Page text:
Emotional intelligence, also known as ‘EQ,’ is quite the buzzword in the corporate sector. It is a fundamental personality trait that dictates how one manages their own emotions, communicates, and interacts with others in positive ways. Due to EQ’s strong relationship with teamwork and people management, it makes sense to see how the term is often considered synonymous with words like ‘leadership’ and ‘teamwork.’
Recruitment operations of large corporations are beginning to assess the EQ of their candidates in addition to testing their skills and IQ (‘Intelligence Quotient’). Standardised testing alone does not seem to gauge the compatibility between the candidates and the employers accurately. Henceforth, EQ testing has become all the more significant.
What is Emotional Intelligence?
EQ is identified as the ability to manage the emotions of oneself and others in a way that guides behaviour and problem-solving. It is an individual’s capability not only to identify their emotional state but also to identify the emotional state of the people they are interacting with.
People with high EQ find it easier to control and manage their emotions. Although high IQ enables a knowledgeable and technical advantage over lower IQ, the EQ significantly alters and affects every single decision and choice that we make, regardless of the possessed IQ. Unlike IQ, which is prone to fluctuations throughout a lifetime, EQ is a trait that can be learned, developed, and practised.
Why is Emotional Intelligence Important?
The EQ of a person will determine how they choose to act in a particular situation and how they will react in a specific emotional state. Lower EQ may not allow individuals to accurately recognise, process, control, or even regulate their emotions. They tend to overreact to a particular emotional stimulant or may suffer from uncontrolled emotional outbursts.
Individuals with low EQ also tend to make rash and irrational decisions without proper thought and assessment. That is because instead of controlling their emotions, their emotions end up controlling them. A high EQ will enable the individual to identify both the emotion and its source, thus helping them reason without letting emotions cloud their judgment.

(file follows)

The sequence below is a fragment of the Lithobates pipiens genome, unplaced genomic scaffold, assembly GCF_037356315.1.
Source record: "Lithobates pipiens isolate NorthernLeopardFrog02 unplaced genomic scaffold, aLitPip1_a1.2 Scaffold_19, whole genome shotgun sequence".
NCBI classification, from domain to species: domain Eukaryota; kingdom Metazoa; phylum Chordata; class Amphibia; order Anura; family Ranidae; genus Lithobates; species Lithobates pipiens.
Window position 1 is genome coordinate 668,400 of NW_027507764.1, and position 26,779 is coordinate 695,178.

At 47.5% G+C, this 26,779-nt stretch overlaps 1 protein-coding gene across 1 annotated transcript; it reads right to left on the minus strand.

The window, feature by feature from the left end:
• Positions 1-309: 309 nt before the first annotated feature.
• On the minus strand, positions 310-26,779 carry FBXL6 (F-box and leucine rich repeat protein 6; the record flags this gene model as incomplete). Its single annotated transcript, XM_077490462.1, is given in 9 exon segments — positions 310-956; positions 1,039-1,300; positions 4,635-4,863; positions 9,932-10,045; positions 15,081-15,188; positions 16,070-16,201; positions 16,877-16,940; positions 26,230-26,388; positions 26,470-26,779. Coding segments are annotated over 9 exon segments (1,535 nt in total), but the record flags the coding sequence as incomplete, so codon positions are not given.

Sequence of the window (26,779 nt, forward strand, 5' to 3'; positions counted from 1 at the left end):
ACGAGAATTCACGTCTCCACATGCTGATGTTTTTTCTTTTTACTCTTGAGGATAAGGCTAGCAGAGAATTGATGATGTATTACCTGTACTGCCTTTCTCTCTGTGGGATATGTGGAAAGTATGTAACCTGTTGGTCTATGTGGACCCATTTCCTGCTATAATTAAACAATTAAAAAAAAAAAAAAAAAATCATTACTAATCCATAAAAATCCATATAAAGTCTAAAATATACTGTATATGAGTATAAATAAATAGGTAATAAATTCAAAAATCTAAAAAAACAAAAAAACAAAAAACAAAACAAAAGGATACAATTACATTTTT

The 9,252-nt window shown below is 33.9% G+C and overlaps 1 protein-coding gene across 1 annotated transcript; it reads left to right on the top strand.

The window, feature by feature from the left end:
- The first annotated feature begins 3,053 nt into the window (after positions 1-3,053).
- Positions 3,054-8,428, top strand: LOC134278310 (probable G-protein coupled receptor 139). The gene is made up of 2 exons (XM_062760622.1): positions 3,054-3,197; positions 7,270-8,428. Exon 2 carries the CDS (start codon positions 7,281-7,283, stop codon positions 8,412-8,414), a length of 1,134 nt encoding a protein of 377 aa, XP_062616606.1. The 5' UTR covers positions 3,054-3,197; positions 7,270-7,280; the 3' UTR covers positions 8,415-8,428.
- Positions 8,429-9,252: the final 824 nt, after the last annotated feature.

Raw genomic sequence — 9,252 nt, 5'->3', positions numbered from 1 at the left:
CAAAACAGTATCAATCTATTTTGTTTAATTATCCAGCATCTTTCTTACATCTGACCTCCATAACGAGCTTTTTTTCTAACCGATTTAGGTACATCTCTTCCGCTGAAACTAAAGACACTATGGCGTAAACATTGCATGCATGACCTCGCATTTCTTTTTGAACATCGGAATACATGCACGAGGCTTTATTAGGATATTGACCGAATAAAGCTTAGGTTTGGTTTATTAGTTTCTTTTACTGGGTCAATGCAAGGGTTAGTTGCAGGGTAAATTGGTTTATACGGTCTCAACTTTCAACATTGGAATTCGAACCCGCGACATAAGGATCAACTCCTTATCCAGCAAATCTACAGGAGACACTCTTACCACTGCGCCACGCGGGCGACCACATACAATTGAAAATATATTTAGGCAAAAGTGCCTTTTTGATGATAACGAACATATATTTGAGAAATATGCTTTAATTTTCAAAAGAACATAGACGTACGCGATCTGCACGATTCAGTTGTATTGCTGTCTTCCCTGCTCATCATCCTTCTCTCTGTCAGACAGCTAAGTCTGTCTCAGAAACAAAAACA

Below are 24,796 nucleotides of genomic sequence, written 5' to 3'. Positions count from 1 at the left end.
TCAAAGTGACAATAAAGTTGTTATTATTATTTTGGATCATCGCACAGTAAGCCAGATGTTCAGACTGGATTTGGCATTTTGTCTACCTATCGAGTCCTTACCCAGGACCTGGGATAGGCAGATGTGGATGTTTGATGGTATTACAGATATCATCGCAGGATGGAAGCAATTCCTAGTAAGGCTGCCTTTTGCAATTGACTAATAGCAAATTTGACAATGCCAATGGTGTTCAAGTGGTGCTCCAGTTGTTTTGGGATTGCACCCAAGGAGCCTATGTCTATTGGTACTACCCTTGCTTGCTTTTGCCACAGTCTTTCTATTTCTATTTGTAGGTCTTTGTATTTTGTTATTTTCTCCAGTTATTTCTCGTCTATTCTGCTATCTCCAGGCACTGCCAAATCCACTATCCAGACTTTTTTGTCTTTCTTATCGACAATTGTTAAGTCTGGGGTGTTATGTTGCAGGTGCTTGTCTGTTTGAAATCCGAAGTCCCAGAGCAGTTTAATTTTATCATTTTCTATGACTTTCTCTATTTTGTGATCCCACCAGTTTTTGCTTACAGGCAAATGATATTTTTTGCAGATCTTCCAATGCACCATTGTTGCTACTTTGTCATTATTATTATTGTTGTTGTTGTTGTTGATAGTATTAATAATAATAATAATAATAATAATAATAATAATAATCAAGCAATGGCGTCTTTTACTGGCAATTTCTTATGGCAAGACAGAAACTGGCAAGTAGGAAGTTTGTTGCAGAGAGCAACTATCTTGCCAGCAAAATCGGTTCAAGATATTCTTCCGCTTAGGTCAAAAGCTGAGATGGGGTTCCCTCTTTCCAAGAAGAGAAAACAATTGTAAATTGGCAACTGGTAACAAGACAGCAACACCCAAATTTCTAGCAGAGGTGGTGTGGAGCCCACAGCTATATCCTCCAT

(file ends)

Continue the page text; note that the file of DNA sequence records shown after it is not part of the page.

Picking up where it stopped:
Moreover, having a higher EQ means having an innate sense of other people’s emotions. Through limbic resonance, they can use sensory cues to assess the emotional states of other individuals accurately. People with high EQ find it easier to connect, comprehend, influence, communicate, and empathise with other people, making it a skill of high value within organisational bodies.
How is EQ Necessary for Teamwork?
Emotional and social intelligence is four times as important as IQ was when it comes to professional success. There are many reasons why it’s given such significance in the corporate sector, but they all narrow down to the fact that it’s a people’s skill.
Organisations are nothing more than a diverse group of people working together to achieve common goals, and for that, you’ll need people who know how to work in sync and harmony. As the famous saying goes, “teamwork makes the dream work.” But teams, no matter how big or small, need effective leadership to function at their best, and that’s where emotional intelligence is so crucial.
Here are some of the ways EQ helps with teamwork.
- Team Chemistry
Individuals working side by side achieve unparalleled results when there’s a bond of trust between them. This is usually accomplished with communication outside of work affairs.
Over a significant period spent collaborating and socialising amongst themselves, teams start to become families. Each member knows about the strengths and weaknesses of every other member, and their emotional bonds amongst one another push them to do their best to support and complement each other’s work.
- Conflict Resolution
Conflict of various sorts is naturally a part of the workplace. There’s often an interception of workflow, a conflict of interests, a casual disagreement, or even a dispute involving personal biases. High EQ individuals can either subside any friction in the team or clean up the mess entirely since these problems usually stem from miscommunication. Emotional intelligence gives the members the ability to assess the perspectives of all parties involved, especially from the emotional vantage.
- Team Motivation
Leaders are the driving force behind any high performing team. They are often the people with the highest EQ. These individuals know how important it is to give recognition to the efforts of each member, instilling a sense of worth and value.
Furthermore, by empathising with the needs of the members and building up their emotional capital, teams remain motivated to succeed and eager to help each other do the same.
Relationships are as meaningful in the personal space as they are in the corporate space. Businesses thrive when they seek the services of individuals who are capable of creating and maintaining such relationships. Organisations depend on teamwork to survive, and thus, as a consequence, emotional intelligence is the need of the hour.